No huge secret why: Aluminum just hit its highest price in 13 years.
Bloomberg has the details. The price of aluminum on the London Metals Exchange hit $3,236 a ton on Monday, its highest price since 2008. What's more, this could be only the beginning.
Goldman Sachs, for example, is forecasting that aluminum could surge to as much as $4,000 a ton this year as "exceptional" demand for the metal meets constrained output from China, which is rationing power and pinching production. Adding to the difficulties, Russia is courting new international economic sanctions as it bullies Ukraine. And if Russia's psychological warfare should turn into an actual shooting war (as has happened there before), exports of aluminum from Russia could get shut down entirely.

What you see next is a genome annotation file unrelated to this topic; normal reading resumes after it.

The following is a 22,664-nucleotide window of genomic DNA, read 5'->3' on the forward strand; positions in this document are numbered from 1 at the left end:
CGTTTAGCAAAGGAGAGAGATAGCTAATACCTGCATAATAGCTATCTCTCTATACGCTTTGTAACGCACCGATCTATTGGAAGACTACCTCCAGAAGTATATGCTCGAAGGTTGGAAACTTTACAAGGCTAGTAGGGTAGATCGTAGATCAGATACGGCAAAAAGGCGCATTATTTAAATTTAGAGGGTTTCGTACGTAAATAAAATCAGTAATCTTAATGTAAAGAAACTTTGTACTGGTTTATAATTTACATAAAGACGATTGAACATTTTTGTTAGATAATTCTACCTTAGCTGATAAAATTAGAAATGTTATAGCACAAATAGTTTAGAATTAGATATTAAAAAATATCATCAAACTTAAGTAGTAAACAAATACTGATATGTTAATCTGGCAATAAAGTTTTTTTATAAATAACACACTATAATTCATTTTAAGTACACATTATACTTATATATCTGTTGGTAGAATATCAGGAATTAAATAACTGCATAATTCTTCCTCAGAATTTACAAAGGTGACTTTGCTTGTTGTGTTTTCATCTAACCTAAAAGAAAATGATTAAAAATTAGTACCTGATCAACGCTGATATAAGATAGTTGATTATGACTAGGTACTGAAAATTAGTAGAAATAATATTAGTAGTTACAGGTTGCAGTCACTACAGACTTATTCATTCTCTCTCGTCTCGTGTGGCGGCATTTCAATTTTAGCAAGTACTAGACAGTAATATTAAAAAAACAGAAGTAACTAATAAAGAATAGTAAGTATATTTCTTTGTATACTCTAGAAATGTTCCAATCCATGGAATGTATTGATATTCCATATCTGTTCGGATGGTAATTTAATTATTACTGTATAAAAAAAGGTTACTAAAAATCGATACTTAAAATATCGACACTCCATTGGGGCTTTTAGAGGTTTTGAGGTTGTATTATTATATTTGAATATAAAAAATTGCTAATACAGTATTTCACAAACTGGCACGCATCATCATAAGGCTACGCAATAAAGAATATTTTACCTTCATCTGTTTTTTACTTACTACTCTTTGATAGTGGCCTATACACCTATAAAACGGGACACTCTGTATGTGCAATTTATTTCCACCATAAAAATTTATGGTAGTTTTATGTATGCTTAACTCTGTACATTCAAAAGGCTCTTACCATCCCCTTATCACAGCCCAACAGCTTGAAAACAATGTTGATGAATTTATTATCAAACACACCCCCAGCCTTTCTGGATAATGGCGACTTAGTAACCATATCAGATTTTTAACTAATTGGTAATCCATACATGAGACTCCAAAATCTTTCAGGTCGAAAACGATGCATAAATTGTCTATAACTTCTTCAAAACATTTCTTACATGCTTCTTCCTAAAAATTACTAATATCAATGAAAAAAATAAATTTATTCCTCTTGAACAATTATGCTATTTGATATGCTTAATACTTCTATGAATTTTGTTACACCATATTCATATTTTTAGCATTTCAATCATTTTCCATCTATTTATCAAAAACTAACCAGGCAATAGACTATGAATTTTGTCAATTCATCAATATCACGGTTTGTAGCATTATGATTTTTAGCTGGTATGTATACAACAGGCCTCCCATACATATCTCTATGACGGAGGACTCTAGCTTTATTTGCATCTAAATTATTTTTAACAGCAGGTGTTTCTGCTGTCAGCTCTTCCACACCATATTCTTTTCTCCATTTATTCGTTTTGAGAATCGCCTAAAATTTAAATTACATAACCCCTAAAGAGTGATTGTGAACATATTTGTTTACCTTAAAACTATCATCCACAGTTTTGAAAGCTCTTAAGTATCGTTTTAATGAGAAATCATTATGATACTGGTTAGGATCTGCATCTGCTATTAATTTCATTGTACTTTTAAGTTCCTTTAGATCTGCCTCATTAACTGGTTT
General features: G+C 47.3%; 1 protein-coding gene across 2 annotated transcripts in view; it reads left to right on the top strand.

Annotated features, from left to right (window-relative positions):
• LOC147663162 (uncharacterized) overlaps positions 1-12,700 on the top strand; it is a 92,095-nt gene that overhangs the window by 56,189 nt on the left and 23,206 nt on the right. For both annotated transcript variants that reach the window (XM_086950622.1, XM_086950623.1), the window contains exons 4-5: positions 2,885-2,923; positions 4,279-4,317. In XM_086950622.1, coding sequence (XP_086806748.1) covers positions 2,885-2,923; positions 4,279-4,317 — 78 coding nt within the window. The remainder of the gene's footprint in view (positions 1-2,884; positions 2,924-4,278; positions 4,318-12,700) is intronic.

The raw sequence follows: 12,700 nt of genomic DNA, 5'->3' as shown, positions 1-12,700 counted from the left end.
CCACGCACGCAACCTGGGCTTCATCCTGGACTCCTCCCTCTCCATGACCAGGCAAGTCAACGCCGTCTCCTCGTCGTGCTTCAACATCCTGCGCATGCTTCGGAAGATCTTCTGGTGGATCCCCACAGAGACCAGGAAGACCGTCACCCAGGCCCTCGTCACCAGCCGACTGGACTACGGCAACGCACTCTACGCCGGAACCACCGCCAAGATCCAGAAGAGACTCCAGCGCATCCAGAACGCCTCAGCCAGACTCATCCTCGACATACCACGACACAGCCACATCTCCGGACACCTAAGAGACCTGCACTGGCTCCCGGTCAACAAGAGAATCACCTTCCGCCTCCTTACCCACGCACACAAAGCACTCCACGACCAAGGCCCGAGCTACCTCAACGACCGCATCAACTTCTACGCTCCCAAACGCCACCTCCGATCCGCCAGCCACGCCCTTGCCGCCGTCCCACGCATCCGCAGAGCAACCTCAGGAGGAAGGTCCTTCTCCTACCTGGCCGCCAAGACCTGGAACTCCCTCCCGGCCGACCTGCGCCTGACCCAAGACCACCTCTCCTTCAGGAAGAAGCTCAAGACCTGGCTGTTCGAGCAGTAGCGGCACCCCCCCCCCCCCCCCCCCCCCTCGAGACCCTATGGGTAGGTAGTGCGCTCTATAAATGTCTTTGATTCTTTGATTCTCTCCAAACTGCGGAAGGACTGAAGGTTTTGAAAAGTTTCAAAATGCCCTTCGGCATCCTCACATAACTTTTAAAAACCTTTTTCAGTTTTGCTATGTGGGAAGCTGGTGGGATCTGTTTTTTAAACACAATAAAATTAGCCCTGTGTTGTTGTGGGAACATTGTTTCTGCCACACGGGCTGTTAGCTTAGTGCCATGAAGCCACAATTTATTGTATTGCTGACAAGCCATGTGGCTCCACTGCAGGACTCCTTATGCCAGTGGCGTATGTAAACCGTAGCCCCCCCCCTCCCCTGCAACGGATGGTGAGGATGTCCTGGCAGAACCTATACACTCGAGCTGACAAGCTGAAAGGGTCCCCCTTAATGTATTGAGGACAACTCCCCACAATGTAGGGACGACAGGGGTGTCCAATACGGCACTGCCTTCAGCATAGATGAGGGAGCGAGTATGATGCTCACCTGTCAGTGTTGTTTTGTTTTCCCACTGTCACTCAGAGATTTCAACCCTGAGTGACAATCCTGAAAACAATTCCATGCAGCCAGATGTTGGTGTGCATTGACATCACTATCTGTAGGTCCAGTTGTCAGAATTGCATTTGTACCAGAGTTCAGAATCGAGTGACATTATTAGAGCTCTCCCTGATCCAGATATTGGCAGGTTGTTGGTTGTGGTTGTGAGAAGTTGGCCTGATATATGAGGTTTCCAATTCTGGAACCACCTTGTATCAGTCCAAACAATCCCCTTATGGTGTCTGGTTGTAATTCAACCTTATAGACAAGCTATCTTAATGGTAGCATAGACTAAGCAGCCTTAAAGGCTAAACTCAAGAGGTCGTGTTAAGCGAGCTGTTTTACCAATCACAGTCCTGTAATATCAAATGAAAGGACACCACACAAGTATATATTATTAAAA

In the context of already "critically low" inventories of aluminum globally, warns Bloomberg, bleak scenarios such as this one have Goldman Sachs thinking that "aluminum markets are facing a melt-up in prices this year."
That would obviously be bad news for the industrial manufacturing companies that will have to buy aluminum, whatever the price. On the other hand, for investors in metals producers outside of Russia and China, the prospect of higher prices is just one more good reason to buy shares of companies like Alcoa and Century Aluminum.